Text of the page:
From the potential calibration parameters, a small number of calibration parameters were selected for each CDA unit by a sensitivity analysis to limit equifinality. The sensitivities of four output variables (simulated Q, TWSA, snow storage and water storage in local lakes) to all 24 parameters were analyzed separately for each of the six CDA units using the standard version of WGHM. For the sensitivity analysis, the elementary effect test (EET) method of Morris (1991) was applied, where the average of the elementary effects, i.e., the amount of change in the simulated variable due to a change in a parameter value, is used as the sensitivity measure or sensitivity index. The change in the variable is computed as the root mean square difference between a reference simulation and the simulation of the variable after deviating the parameter from its reference value. The EET method is computationally inexpensive and recommended for parameter ranking and screening (Pianosi et al., 2016). A total of 1000 random parameter sets were generated by Latin hypercube sampling and were used as the reference parameter values. Then, one at a time, each reference parameter set was perturbed for each of the 24 parameters following a radial design proposed by Campolongo et al. (2011), which resulted in a total number of 25 000 (i.e., 1000 × (1 + 24)) parameter sets. Parameters were ranked separately for each of the four output variables.

The precipitation multiplier (P-PM) and the net radiation multiplier (EP-NM) can correct biases of the climate forcing. P-PM was excluded from calibration, even though it ranked first in all six CDA units for almost all four test variables, for two main reasons. First, the precipitation input is perturbed in EnCDA, and an additional multiplier would lead to a double-counting of precipitation uncertainty. Second, mean annual precipitation in the CDA units of WaterGAP climate forcing does not differ much from the values derived from the high-resolution (4 km) PRISM data set for the USA (Table S1). Potential evapotranspiration is a function of both net radiation and the Priestley–Taylor coefficient. Even though EP-NM ranked somewhat higher in all CDA units than the Priestley–Taylor coefficient for humid areas (EP-PTh), we decided to adjust only EP-PTh (Table 1) as it is an actual model parameter and not a climate forcing correction factor (the MRB is mainly humid).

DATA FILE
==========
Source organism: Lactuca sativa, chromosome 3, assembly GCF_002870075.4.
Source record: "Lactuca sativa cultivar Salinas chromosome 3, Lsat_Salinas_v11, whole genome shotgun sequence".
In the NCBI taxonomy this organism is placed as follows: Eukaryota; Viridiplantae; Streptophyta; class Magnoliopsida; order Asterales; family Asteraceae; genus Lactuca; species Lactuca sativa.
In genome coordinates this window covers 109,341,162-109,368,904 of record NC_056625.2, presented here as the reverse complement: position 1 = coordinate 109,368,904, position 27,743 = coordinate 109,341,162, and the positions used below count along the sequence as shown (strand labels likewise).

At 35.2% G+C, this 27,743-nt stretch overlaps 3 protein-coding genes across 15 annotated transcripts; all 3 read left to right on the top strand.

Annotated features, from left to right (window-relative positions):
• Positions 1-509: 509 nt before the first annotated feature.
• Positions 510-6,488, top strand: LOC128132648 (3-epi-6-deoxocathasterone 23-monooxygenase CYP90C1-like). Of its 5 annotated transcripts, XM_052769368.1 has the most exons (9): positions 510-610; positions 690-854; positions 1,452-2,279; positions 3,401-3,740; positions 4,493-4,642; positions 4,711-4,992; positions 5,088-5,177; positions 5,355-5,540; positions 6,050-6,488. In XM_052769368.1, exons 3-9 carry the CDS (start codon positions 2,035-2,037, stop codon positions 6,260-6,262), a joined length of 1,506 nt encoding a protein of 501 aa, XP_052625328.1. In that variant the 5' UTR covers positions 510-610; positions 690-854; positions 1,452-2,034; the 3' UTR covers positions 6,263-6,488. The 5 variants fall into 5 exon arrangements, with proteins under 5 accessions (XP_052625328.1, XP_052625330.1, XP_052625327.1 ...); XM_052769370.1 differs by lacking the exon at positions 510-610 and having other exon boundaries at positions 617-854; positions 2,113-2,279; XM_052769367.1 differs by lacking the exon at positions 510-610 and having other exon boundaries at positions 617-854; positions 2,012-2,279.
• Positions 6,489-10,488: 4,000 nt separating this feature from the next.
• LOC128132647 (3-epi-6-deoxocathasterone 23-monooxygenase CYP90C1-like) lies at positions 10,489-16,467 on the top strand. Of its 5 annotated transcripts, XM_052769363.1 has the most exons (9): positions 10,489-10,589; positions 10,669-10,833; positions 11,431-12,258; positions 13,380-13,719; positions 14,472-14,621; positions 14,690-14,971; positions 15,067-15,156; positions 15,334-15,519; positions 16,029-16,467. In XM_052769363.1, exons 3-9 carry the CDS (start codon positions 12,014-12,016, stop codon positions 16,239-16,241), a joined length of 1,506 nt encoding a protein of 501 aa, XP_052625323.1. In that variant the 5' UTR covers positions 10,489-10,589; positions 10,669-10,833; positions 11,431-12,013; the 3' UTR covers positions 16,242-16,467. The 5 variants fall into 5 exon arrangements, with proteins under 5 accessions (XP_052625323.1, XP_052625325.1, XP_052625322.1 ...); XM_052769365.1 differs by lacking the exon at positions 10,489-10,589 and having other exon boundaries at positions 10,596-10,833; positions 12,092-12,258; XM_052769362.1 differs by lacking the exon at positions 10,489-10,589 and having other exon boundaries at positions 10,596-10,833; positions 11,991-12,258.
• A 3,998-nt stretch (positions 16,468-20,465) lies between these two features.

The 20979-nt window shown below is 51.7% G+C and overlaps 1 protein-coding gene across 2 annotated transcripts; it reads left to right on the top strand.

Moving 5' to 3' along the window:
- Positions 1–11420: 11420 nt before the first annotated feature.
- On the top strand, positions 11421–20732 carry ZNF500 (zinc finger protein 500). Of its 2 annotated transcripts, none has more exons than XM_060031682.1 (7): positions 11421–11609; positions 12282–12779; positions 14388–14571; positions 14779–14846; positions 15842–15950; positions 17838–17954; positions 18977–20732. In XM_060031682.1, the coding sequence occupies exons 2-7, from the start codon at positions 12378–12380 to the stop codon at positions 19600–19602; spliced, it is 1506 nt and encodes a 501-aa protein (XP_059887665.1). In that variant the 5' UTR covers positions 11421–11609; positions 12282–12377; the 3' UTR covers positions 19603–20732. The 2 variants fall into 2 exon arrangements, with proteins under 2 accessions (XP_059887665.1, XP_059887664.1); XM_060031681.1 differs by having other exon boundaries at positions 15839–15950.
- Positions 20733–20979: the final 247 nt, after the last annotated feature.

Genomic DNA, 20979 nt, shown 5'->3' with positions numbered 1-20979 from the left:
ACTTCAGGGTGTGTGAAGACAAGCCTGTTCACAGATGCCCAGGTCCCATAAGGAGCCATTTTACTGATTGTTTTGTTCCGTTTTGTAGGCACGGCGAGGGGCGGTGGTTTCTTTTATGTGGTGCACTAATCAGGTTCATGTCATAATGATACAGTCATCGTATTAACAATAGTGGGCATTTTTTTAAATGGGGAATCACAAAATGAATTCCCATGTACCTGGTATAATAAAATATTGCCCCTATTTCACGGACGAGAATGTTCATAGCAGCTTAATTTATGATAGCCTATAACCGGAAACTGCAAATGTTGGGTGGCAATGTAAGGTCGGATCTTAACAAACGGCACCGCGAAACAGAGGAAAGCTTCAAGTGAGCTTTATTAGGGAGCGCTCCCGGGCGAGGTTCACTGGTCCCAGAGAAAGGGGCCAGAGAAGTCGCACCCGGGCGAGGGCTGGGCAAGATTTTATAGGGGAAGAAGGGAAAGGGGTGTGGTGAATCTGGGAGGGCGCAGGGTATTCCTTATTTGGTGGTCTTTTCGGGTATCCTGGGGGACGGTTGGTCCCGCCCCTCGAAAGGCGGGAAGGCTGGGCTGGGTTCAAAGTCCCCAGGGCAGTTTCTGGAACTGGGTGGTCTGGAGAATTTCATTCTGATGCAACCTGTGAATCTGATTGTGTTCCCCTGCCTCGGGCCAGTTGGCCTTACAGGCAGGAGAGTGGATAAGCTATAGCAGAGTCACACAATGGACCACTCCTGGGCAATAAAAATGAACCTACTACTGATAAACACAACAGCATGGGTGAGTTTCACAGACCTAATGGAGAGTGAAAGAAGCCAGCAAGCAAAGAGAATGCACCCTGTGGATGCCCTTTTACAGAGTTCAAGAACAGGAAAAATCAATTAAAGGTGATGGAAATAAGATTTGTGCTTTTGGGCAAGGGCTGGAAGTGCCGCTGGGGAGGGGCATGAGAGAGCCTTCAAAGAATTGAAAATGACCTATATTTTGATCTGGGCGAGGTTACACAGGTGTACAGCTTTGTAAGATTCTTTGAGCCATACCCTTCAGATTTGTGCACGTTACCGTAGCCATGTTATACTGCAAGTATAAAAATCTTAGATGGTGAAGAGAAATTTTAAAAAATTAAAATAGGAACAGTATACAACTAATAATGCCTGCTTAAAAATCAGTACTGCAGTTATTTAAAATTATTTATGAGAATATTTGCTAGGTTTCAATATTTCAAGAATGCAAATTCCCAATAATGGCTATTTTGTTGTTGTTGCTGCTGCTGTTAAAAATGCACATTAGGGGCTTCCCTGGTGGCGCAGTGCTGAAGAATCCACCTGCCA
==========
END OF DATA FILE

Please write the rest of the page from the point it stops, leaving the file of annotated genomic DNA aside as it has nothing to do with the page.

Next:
Then, we selected, for each variable, those top-ranking parameters among the remaining 22 parameters that, together, contribute at least 50 % of the combined total effect, i.e., the sum of the elementary effect for all parameters. Application of this threshold ensures that only the most influential parameters of a given variable are selected and that the total number of selected parameters remains rather small. We found that, in each of the six CDA units, the snow melt temperature (SN-MT) accounts for more than half of the total effect for the variable snow storage, and the variable local lake storage is most sensitive to the parameters of active lake depth (SW-LD) and discharge coefficient for surface waterbodies (SW-DC) (Table S2). SN-MT is also much more important than the other three snow parameters for Q and TWSA. TWSA and Q are strongly influenced by more parameters than snow and local lake storage; three to five parameters cover at least 50 % of the total effect in the case of TWSA, and this increases to four to five parameters in the case of Q. The three most influential parameters for both TWSA and Q are, in almost all CDA units, the runoff coefficient (SL-RC), the Smax multiplier (SL-MSM) and the PT coefficient for humid areas (EP-PTh). Exceptions are the downstream lower MRB (EP-PTh and SL-RC not influential for TWSA), where the inflow into the CDA unit, which is prescribed based on the POC compromise solution parameter sets, dominates streamflow, and the driest basin of Arkansas (EP-PTh is not influential for TWSA) (Table S2). For each CDA unit, 8–10 calibration parameters were selected (Table 1). As a result, all together, 47 parameters were adjusted if the five sub-basin CDA units were used for model calibration.

Seven parameters were selected as calibration parameters in all CDA units (Table 1). For each CDA unit, an additional one to three calibration parameters were selected as they had a particularly high sensitivity rank due to the specific characteristics of the CDA unit. For example, the multiplier for net abstractions from groundwater (NA-GM) was selected in four CDA units where these abstractions are high (Fig. B1d) and lead to groundwater depletion, which strongly affects TWSA. The multiplier for net abstractions from surface water (NA-SM) was only selected for the Missouri River basin, with the highest net abstractions from surface water (Fig. B1e). The maximum groundwater recharge multiplier (GW-MM), which affects the soil-texture-specific maximum amount of daily groundwater recharge, was selected in three CDA units, while the multiplier for the fraction of groundwater recharge (GW-RFM) was selected for one other CDA unit. The calibration parameter of maximum potential evapotranspiration (SL-MEP), which limits actual evapotranspiration, was found to be influential in the driest CDA unit of the Arkansas River basin. Altogether, 14 out of the 24 parameters in Table 1 were selected as calibration parameters in the study on MRB.